Apart from the idea of home, there is a strong presence of everyday-life narratives in many works. For instance, Sreeja Pallam depicts the women workers of different streams, archives labour as a core theme in her painting. Interestingly, you might come across the workers who are engaged in tying topes and making rope barriers transformed into canvases while walking through the venues. The participation of female artists in this exhibition underscores that the concept of the female workforce is not merely the theme within the works and further actualises this for viewers. Shanti E. N., for instance, has been practising handicrafts, such as making rural landscapes for the local craft industry. She finds a way from the same rural landscapes to the realm of her art projects themselves. This transformation, in essence, expresses the interdisciplinary relationship between art, craft, and womanhood in a range of different approaches.

Sreeja Pallam.

Whether thematic or representative, women have recognised the entire body of works that have never occurred in a significant show before. From home to the street, love to protest, and emotion to revolution, there are many layers of women-led-engagements in the show. For instance; Mona S. Mohan, in her work Game of Survival, makes hand-stitched portraits of people who have survived the odds, including herself as a struggling artist. Lakshmi Madhavan’s Hanging by a Thread is another woven work consisting of Malayalam and English text and the artist’s conversations with her grandmother. Madhavan looks at culture, language, gender, and social norms in a linguistically made cultural sphere.

Apart from the exhibited works and their representations, the site-specificity of the exhibition also needs to be discussed. Primarily, all venues are re-conceptualised for the show as some of them were warehouses or abandoned buildings used for coastal industry. Rather than a spatial transformation, it grafts the art scene into the space and creates a cultural atmosphere conducive to thriving there. It finds a habitat inside and outside the exhibition space by incorporating it as part of the everyday-ness of the township. Alappuzha is a place where people constantly interact with historical relics, creating tourism opportunities and taking them up as a part of their daily routine. Comprehensively, it is vital that the exhibition, which has survived the depression of the pandemic and its isolation, addresses the notion of territory in the context of the global art scenario. Unequivocally, it will strengthen the local art community with a new international direction and recognition.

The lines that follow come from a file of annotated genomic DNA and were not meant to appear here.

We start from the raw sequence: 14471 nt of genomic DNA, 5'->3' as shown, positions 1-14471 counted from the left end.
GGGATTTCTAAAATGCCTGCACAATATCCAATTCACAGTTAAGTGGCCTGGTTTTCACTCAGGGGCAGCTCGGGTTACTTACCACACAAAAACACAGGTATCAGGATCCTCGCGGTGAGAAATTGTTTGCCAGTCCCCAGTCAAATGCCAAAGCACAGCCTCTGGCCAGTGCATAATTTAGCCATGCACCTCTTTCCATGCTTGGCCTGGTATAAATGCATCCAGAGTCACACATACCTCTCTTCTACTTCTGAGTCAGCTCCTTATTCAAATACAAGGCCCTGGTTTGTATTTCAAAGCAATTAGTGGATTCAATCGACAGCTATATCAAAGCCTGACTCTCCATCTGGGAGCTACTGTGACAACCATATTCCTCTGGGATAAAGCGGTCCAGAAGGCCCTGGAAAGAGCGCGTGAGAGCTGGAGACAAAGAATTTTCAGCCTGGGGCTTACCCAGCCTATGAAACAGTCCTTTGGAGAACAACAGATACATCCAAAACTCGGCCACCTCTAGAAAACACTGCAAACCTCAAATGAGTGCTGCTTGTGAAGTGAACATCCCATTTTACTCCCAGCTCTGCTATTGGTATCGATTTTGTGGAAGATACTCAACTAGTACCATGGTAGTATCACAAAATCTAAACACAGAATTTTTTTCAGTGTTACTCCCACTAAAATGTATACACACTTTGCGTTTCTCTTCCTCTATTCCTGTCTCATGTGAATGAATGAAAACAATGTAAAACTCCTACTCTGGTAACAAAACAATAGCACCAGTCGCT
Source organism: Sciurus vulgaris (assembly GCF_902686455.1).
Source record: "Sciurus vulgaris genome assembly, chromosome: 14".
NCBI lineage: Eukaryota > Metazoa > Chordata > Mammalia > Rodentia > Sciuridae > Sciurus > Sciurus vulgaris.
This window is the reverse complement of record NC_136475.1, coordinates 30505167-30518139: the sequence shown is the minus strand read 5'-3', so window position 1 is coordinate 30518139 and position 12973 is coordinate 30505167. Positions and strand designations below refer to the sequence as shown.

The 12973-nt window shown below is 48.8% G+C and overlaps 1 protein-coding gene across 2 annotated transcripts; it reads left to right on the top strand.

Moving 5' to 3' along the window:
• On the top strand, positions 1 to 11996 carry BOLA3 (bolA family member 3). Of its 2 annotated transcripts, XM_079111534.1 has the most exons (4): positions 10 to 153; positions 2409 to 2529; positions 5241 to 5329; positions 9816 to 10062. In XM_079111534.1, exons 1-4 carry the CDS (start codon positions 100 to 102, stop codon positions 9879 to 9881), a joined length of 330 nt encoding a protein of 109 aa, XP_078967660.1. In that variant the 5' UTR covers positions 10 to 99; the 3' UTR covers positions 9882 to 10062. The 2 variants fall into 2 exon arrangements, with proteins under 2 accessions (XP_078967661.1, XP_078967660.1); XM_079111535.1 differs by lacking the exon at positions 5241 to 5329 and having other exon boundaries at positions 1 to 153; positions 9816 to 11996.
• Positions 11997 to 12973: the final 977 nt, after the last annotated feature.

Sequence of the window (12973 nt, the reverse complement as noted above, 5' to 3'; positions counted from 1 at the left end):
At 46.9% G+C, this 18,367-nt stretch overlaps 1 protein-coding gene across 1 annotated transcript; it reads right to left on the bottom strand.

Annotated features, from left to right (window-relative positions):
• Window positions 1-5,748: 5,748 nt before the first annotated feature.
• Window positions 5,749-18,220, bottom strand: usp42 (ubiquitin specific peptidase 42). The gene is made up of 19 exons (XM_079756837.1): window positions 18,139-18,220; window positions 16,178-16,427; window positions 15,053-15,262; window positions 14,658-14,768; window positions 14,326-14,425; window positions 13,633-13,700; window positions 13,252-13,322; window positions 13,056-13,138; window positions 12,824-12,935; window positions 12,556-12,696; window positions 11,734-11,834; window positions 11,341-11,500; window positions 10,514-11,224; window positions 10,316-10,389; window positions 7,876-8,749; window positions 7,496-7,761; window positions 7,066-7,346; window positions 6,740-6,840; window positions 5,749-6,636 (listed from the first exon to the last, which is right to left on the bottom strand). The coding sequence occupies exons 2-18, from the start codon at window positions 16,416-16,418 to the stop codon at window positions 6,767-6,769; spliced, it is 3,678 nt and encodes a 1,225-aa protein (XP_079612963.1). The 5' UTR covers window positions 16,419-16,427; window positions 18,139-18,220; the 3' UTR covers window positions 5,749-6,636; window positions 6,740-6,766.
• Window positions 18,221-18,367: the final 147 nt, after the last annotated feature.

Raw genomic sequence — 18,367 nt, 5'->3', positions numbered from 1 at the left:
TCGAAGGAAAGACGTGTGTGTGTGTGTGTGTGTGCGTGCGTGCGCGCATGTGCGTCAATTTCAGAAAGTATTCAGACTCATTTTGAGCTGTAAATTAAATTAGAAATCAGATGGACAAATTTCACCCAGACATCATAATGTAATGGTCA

Lakshmi Madhavan, Hanging by Thread.

‘Lokame Tharavadu’, curated by Bose Krishnamachari, presented by Kochi Biennale Foundation with the support of the Goverment of Kerala, in Alappuzha and Ernakulam, 18 April 2021–31 December 2021.

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About Author

Sudheesh Kottembram is an art critic, poet, and illustrator. His work primarily engages with the vernacular idea of art and literature, contemporaneity, and cultural praxis. He is the author of four books including Quarantine Notes (2022). Kottembram has completed B.F.A. and M.F.A. in Applied Arts from RLV College of Music and Fine Arts, Tripunithura. He has also done M.A. and M.Phil. from School of Arts and Aesthetics, Jawaharlal Nehru University, New Delhi where he is currently a Ph.D. scholar in Visual Studies. He is an editor cum designer of Chitravartha, a journal published by Kerala Lalithakala Akademi.